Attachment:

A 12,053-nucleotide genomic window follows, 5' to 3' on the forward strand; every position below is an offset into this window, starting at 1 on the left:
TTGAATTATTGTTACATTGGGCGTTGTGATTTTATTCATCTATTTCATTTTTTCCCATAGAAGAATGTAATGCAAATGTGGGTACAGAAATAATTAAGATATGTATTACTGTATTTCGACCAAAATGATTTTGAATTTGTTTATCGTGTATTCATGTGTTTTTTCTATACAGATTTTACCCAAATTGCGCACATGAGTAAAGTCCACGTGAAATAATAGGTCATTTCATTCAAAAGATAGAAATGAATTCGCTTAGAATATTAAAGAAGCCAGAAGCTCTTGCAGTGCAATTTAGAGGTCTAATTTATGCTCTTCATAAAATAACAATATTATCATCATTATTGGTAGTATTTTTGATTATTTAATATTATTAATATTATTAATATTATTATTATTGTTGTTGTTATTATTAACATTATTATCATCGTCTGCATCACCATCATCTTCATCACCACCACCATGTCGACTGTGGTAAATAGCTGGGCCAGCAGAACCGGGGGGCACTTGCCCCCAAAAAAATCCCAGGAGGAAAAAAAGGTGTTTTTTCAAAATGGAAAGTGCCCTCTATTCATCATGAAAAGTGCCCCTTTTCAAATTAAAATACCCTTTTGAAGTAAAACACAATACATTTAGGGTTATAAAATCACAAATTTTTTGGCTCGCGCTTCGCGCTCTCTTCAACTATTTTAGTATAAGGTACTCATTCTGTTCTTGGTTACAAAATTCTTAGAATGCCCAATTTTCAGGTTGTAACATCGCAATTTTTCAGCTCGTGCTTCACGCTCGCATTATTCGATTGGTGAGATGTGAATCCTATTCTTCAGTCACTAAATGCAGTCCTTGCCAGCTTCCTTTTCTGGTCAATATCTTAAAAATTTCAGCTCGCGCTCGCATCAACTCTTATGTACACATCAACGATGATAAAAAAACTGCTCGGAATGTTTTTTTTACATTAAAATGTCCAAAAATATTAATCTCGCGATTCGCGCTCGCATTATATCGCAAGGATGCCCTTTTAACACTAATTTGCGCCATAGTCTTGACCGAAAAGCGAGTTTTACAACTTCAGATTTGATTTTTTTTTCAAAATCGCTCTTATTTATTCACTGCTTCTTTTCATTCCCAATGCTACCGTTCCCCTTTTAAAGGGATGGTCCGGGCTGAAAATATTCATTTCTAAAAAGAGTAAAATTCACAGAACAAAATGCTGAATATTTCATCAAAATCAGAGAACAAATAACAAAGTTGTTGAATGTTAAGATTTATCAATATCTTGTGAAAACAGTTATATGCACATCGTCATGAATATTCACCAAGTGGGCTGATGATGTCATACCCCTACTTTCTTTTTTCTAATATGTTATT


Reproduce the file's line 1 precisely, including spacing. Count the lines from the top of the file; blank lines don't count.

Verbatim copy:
A 12,053-nucleotide genomic window follows, 5' to 3' on the forward strand; every position below is an offset into this window, starting at 1 on the left: